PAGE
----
Genetic analysis of the orthologous crt and mdr1 genes in Plasmodium malariae from Thailand and Myanmar.
Pimpat Y., Saralamba N., Boonyuen U., Pukrittayakamee S., Nosten F., Smithuis F., Day NPJ., Dondorp AM., Imwong M.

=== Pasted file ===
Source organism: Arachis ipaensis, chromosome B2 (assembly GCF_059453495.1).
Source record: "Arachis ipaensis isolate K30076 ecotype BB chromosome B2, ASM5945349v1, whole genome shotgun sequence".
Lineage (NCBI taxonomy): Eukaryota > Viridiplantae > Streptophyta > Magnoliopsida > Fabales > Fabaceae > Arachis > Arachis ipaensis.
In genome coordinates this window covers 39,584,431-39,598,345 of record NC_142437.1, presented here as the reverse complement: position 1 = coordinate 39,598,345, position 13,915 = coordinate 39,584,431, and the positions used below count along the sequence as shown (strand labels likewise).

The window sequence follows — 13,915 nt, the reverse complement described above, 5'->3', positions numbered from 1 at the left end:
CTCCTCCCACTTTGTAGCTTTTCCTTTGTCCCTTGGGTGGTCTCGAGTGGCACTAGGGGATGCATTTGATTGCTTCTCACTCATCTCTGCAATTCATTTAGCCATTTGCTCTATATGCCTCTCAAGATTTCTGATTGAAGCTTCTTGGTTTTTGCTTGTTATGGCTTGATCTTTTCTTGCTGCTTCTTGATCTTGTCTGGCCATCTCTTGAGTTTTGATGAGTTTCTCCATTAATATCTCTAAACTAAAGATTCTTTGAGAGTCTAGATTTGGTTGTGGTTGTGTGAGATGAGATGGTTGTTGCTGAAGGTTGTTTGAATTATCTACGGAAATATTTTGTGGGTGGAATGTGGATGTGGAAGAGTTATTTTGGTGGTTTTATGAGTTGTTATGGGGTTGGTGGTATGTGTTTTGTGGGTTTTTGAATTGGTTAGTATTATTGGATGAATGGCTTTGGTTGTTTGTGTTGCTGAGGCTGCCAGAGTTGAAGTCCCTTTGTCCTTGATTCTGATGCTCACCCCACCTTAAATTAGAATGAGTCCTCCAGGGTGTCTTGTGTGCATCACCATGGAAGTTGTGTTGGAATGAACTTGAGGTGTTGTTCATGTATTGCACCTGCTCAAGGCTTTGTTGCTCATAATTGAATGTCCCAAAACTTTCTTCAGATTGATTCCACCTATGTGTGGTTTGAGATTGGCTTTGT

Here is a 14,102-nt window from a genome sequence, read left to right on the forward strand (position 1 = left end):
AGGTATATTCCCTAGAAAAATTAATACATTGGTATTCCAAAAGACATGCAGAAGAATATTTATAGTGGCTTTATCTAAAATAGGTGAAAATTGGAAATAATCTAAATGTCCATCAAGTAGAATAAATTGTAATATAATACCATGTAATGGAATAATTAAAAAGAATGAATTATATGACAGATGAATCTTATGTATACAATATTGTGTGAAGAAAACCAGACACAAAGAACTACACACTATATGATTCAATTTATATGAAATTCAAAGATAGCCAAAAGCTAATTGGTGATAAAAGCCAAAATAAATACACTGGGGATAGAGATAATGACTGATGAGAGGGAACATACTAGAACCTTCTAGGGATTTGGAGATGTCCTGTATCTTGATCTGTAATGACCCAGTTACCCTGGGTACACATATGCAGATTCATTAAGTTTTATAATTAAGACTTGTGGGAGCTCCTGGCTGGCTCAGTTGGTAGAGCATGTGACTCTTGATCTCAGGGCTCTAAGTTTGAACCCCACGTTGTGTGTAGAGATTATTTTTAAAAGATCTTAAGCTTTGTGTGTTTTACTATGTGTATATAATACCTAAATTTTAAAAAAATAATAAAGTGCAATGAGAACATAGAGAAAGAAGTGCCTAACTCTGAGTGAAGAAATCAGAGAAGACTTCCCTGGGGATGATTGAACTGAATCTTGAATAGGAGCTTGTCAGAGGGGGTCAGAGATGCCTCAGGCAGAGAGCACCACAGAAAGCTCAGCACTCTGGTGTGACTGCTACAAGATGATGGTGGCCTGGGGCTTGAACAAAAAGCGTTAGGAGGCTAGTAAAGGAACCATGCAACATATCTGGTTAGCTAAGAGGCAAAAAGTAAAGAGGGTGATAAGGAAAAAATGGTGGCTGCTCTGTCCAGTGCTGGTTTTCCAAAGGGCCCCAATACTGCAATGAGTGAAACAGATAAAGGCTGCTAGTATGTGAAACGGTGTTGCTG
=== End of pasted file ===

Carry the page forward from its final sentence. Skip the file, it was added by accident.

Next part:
BACKGROUND:Plasmodium malariae is a widely spread but neglected human malaria parasite, which causes chronic infections. Studies on genetic polymorphisms of anti-malarial drug target genes in P. malariae are limited. Previous reports have shown polymorphisms in the P. malariae dihydrofolate reductase gene associated with pyrimethamine resistance and linked to pyrimethamine drug pressure. This study investigated polymorphisms of the P. malariae homologous genes, chloroquine resistant transporter and multidrug resistant 1, associated with chloroquine and mefloquine resistance in Plasmodium falciparum. METHODS:The orthologous P. malariae crt and mdr1 genes were studied in 95 patients with P. malariae infection between 2002 and 2016 from Thailand (N = 51) and Myanmar (N = 44). Gene sequences were analysed using BioEdit, MEGA7, and DnaSP programs. Mutations and gene amplifications were compared with P. falciparum and Plasmodium vivax orthologous genes. Protein topology models derived from the observed pmcrt and pmmdr1 haplotypes were constructed and analysed using Phyre2, SWISS MODEL and Discovery Studio Visualization V 17.2. RESULTS:Two non-synonymous mutations were observed in exon 2 (H53P, 40%) and exon 8 (E278D, 44%) of pmcrt. The topology model indicated that H53P and E278D were located outside of the transmembrane domain and were unlikely to affect protein function. Pmmdr1 was more diverse than pmcrt, with 10 non-synonymous and 3 synonymous mutations observed. Non-synonymous mutations were located in the parasite cytoplasmic site, transmembrane 11 and nucleotide binding domains 1 and 2. Polymorphisms conferring amino acid changes in the transmembrane and nucleotide binding domains were predicted to have some effect on PmMDR1 conformation, but were unlikely to affect protein function. All P. malariae parasites in this study contained a single copy of the mdr1 gene. CONCLUSIONS:The observed polymorphisms in pmcrt and pmmdr1 genes are unlikely to affect protein function and unlikely related to chloroquine drug pressure. Similarly, the absence of pmmdr1 copy number variation suggests limited mefloquine drug pressure on the P. malariae parasite population, despite its long time use in Thailand for the treatment of falciparum malaria.